This story was originally published in the Fall 2018 issue of Western Pennsylvania History.
Tempted by the lure of being their own boss, many dream of opening a business. Few will follow through, perhaps warned off by statistics detailing the high percentage of businesses that fail within their first years. Maude Y. Hawkins took this risk, seizing the opportunity to create a better work environment for herself. A small group of archival materials held by the Detre Library & Archives documents the challenges faced by Hawkins as repercussions from tumultuous events placed obstacles in her path.
Raised in Philadelphia, Hawkins arrived in Pittsburgh in 1944 to work in the local branch of the North Carolina Mutual Life Insurance Company. Founded in 1898 in Durham, the firm expanded in the 20th century to become the largest African American-owned insurance company in the country. Hawkins worked as the staff manager of the Pittsburgh office, the first woman to hold this post. She thrived in the position, winning awards and accolades from superiors. A letter sent by the vice president of the company reads “The Easter Division of the Pittsburgh District, under your supervision, comes in for HEARTY CONGRATULATIONS. We want to pass along our appreciation and thanks for the leadership you are furnishing.”
Despite these successes, Hawkins surprised her supervisors by abruptly resigning from her position after more than 20 years with the firm. While there is no clear indication of what prompted her departure, Hawkins wrote in her resignation letter that she wished to “…enter an area of work where I feel that the practice of merit employment policy is the rule rather than the exception.” Her reference to “merit employment,” a term that can refer to unbiased hiring and promotion practices, suggests that Hawkins believed inequality hindered her advancement in the company.
Striking out on her own, Hawkins became a major shareholder in the Metropolitan Sausage Company, a business established in the Hill District in 1948. Following a relocation of the plant to the 1800 block of Fifth Avenue, Hawkins began working at the business full-time, steering a revitalization of the then floundering enterprise. Finding her fellow shareholders unwilling to financially support her plans, Hawkins assumed full ownership of the company, relaunching it as the Hawkins Sausage Company in 1967.
Loan application documents and correspondence reveal the challenges Hawkins faced as a small business owner in the Hill District during these years. Focusing on processing pork trimmings and beef navels into sausage rolls and links, the business prospered in its first year, counting stores in the Giant Eagle and Thorofare chains as customers. The 1968 riots that followed Martin Luther King Jr.’s assassination left many of Hawkins’ clients damaged by fire and looting. In the aftermath, some of the white-owned outlets Hawkins sold to in the Hill District and Homewood subsequently left these neighborhoods.
As the business struggled to regain its footing, more setbacks occurred, including seven burglaries in the two years that followed the riots. Unable to procure insurance for the plant because of its location, Hawkins personally assumed the losses. In 1972, a fire took place in the second-floor apartment above the plant, forcing Hawkins to relocate to a new facility in Homewood to meet requirements set by federal and state food inspectors.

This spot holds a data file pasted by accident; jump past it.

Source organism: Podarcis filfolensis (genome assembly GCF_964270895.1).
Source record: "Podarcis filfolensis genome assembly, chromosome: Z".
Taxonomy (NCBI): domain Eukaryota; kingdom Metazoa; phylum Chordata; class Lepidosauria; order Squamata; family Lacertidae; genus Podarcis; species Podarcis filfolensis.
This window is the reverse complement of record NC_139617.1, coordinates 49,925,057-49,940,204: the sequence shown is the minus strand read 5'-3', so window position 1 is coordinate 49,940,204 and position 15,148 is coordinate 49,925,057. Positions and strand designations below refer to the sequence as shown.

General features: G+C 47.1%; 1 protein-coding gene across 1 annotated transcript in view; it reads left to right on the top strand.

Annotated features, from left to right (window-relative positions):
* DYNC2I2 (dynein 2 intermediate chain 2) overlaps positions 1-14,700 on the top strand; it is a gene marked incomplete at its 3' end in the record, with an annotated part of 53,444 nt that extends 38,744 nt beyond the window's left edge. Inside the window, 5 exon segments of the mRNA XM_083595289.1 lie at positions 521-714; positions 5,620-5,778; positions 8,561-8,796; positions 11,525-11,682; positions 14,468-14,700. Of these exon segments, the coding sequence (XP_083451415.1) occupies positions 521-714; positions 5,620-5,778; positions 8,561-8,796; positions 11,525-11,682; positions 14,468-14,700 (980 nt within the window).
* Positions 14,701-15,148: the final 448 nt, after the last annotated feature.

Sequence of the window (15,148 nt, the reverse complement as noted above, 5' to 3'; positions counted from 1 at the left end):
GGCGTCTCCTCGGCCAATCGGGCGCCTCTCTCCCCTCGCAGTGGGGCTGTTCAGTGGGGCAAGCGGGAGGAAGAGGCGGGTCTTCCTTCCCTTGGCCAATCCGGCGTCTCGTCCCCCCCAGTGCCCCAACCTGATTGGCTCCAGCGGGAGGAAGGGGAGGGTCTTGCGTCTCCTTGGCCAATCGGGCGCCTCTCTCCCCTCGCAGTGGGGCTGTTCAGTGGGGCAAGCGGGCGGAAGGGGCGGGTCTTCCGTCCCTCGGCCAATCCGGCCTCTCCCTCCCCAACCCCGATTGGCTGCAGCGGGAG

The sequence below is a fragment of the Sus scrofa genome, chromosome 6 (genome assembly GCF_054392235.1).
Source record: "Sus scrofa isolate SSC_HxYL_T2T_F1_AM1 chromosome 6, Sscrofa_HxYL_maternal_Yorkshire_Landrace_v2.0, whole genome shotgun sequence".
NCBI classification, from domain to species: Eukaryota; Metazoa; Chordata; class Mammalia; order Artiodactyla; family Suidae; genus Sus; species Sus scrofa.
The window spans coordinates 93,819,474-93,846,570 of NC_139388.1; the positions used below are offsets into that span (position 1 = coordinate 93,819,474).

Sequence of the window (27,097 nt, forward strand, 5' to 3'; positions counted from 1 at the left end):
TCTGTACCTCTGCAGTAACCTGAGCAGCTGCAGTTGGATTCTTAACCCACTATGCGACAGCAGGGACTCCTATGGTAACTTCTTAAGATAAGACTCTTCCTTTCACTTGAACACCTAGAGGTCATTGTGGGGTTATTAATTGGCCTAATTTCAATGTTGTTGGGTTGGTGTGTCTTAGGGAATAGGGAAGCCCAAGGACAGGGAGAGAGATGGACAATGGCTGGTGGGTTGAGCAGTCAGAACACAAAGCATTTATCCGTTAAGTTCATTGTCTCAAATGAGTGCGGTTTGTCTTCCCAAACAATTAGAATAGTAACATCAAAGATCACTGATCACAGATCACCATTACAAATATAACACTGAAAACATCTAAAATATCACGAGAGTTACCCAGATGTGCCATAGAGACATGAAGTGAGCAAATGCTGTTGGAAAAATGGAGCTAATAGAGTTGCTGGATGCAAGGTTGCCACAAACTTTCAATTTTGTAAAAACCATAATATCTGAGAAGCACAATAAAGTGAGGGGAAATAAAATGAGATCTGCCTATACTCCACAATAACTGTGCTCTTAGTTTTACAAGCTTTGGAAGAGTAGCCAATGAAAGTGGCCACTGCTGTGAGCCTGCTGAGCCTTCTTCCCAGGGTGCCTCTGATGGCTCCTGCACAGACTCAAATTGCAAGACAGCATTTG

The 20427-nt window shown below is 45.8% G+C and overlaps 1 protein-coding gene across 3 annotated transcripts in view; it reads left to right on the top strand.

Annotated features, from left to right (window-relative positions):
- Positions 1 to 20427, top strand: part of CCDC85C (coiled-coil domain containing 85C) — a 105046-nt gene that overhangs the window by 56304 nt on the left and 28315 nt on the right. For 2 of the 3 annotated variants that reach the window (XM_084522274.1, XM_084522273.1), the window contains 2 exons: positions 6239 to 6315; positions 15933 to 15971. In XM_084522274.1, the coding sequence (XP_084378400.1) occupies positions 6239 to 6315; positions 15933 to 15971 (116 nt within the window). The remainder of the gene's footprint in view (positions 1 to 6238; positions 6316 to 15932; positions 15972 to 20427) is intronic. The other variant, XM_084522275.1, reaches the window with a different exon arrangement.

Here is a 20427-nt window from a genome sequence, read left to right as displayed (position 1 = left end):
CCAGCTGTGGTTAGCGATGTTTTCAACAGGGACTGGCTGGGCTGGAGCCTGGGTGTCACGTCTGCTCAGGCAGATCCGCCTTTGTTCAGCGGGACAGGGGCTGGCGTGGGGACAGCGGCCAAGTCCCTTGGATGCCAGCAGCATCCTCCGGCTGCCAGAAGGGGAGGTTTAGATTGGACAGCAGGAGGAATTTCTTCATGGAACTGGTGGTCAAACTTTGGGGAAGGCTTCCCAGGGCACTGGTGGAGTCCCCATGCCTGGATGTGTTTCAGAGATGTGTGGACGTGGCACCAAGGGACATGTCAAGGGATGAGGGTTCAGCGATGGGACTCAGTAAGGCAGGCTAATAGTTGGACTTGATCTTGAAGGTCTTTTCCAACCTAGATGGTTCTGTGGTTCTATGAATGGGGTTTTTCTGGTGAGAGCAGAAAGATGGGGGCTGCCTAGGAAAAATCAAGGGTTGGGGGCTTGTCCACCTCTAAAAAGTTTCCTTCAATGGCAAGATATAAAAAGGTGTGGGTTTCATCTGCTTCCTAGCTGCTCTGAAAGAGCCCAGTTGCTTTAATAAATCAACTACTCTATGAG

The 1973 oil crisis that wreaked havoc on the world economy put further stress on the Hawkins Sausage Company. In a letter sent out to her customers, Hawkins wrote that the crisis has resulted in “tremendous fluctuations in raw material and other costs” that had forced her to adjust her prices.” Two years later, the Hawkins Sausage Company closed its doors. In a letter to Pennsylvania’s Director of Bureau of Minority Business asking for assistance to restart her company, Hawkins wrote “…a general decline in the nation’s economy took its toll and I was one among many not big enough to survive.” Hawkins also corresponded with K. Leroy Irvis, the Hill District’s representative in the state legislature, thanking him for looking for potential investors. “I have and still am, making contact with persons whom I feel are sincerely interested in developing business owned by blacks,” she wrote. The following year, Hawkins completed a small business seminar held by the University of Pittsburgh Graduate School of Business. A workbook from the course reveals Hawkins developing strategies to revive her business, including transforming it from a sole proprietorship into a partnership.
The documents in Maude Y. Hawkins Papers trail off after the mid-1970s, suggesting that Hawkins failed to procure financial support to reopen her company. The collection was donated to the History Center shortly after Hawkins’ death in 1993 by Wendell Wray, a former professor emeritus of the University of Pittsburgh School of Information Sciences. Wray, who also headed the New York Public Library’s Schomburg Center for Research in Black Culture for two years, likely recognized value in ensuring that these records were preserved. Though not comprehensive, the collection offers a glimpse into the life of an African American woman who steered a business through a time of social and political upheaval.
Matthew Strauss is the chief archivist at the Detre Library & Archives at the Heinz History Center.